After a succession of failed prototype fan ducts …
Trying again and this time I’m using ‘the brim’ (thanks Idolcrasher!) to stick the print down more firmly, and a fan to stop the edges from curling up.
My new design for a cooling fan duct for the Mendel90 just turned to a pile of spaghetti.
Steep angles and curling edges caused the print head to knock it over while I was out.
Best print quality ever!
My Mendel90 finally found its sweet spot, so I just had to capture the settings I used to make this bottom half of the Raspberry Pi case.
Flow dialled down from the default setting of 42.3 to 36.0
Software: Slic3r 0.8.3
Layer height = 0.25 mm
Extrusion width = 0.45 mm
Filament diameter = 3.0 mm
Extrusion multiplier = 0.9
Print speed = 30 mm/s
Most RepRaps are capable of printing whilst disconnected from the host computer as long as they have an SD memory card attached. But usually this means that the printer just carries on regardless until either it finishes the print or you pull the plug.
Not any more.
This clever little accessory is a real bargain at £30 as it includes an SD card reader, a click controller and a backlit LCD display panel. The display can show 4 lines of 20 characters and the click controller, in combination with the Marlin firmware that I’m already using, operates a menu system that provides extensive control over most of the printer’s functions.
You have to make your own case and control knob but , hey, that’s what 3D printers do best!
Two weeks ago, the heated printed bed on the Mendel90 suddenly stopped working. The cause was pretty obvious on closer inspection. The power connector had overheated and melted the plug.
Nophead had warned in his build instructions that it was better to bypass the plug and attach the wires directly to the metal body of the power controller but I didn’t bother to make the change and the plug failed :(
Worse still, when I tried to repair the connection using nophead’s method it still didn’t work, leading me to conclude that I had damaged the circuit board as well.
And then, in my sorry, tired state, I committed an even bigger blunder whilst testing the circuit, accidentally shorting two pins together and sending 12 volts down the 5 volt line which destroyed the processor and all four motor controllers.
Fortunately, I was able to afford a replacement board, swiftly supplied by Think3DPrint3D, and a set of spare chips to repair the old one. So now, two weeks later, I have a complete spare set of electronics which I intend to keep at hand for the Mini-Maker Faire in Manchester at the end of the month.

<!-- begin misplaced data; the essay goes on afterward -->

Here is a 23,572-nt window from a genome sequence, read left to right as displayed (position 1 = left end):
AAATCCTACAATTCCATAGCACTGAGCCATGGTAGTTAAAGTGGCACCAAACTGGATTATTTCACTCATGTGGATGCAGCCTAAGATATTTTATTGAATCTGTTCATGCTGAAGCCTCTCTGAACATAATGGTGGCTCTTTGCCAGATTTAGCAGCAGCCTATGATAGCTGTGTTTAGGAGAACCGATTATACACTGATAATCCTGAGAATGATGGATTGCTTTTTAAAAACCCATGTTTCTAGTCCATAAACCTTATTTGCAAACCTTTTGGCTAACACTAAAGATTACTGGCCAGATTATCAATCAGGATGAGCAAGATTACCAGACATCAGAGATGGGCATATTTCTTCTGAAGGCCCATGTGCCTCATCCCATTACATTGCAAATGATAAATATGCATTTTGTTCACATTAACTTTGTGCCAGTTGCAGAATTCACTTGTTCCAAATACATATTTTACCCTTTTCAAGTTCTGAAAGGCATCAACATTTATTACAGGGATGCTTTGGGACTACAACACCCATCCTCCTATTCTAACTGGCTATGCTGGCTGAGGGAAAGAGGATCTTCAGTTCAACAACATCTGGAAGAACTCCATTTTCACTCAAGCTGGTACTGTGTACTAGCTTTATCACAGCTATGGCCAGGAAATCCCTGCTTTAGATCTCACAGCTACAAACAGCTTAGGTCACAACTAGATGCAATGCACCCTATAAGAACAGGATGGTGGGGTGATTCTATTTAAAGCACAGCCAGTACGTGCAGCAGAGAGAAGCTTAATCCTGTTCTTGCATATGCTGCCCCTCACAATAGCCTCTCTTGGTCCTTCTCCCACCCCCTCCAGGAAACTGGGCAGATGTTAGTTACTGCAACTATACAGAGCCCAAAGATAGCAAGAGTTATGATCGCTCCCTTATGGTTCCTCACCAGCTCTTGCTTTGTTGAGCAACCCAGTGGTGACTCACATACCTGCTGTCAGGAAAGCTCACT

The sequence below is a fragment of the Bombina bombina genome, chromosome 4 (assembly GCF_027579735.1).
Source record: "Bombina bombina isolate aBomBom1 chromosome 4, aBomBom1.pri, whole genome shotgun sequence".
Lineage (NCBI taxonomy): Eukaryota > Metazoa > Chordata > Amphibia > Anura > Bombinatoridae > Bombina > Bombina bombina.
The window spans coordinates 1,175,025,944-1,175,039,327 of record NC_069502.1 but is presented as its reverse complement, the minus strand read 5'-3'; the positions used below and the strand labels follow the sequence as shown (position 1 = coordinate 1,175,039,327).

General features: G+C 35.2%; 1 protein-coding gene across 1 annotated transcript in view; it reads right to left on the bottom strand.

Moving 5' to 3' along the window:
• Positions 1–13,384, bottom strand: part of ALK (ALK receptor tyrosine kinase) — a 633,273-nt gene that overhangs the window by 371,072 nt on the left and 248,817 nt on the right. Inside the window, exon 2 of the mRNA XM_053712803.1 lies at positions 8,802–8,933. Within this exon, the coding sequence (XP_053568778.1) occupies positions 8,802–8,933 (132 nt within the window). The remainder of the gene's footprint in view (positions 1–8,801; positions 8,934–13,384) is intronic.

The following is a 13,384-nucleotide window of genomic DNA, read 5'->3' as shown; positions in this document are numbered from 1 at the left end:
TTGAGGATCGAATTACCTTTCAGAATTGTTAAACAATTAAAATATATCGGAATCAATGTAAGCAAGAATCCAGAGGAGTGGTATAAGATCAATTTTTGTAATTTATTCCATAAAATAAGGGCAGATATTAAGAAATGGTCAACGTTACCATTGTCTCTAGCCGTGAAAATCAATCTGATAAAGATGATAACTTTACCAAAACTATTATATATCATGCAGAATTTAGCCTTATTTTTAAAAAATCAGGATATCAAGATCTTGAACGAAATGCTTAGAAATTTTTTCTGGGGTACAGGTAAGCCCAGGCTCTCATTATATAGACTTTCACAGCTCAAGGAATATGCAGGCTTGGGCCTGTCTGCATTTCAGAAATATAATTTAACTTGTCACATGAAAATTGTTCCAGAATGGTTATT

And then after that, maybe they’ll find their way into my next 3D printer! Who knows?
Finally got back to doing some printing after a holiday and a string of printer problems. I liked the shape of this Siamese Orchid Vase and also the challenge of printing it without support structures.
Last week I entered the RepRap 3D printing competition (purely for fun) and came first in the judging. This was my entry.
My prize for winning was to choose the subject for the next competition so, naturally enough, I chose a puzzle.
There were several excellent entries but this was Greg Frost’s winning print.
His great suggestions for successfully printing at low layer heights have inspired me to have another go myself. Here’s a print I’m doing at 0.15 mm layer height using a honeycomb fill every 2 layers. So far it seems to be working very well.
Last night I finally solved a problem that has been dogging my Huxley printer for weeks. I previously wrote about how I had managed to find the correct PID settings for the Mendel90 and how this was now benefiting from very stable temperature control.
Well, I’ve been trying to achieve the same thing with the Huxley and failing miserably. All of my recent prints have had to endure ridiculous swings of +/- 20 degrees C and the quality has been suffering as a result.
I’ve read more and more articles and forum posts about the art of PID tuning and failed to understand why I couldn’t fix my problem. Finally, I stumbled across one line that proved to be the key to finding a solution - “sort out any hardware problems before attempting PID tuning”.
I took the hot end off the printer and inspected it carefully. Sure enough, there was a completely dry, loose connection between the thermistor and the heater block. No wonder the controller was having a hard time getting the temperature right - the readings must have been changing every time the head moved!
Squirting a little heat sink compound down the thermistor socket and replacing it cured all the temperature swings and now I’m looking forward to seeing a real improvement in surface quality of my prints.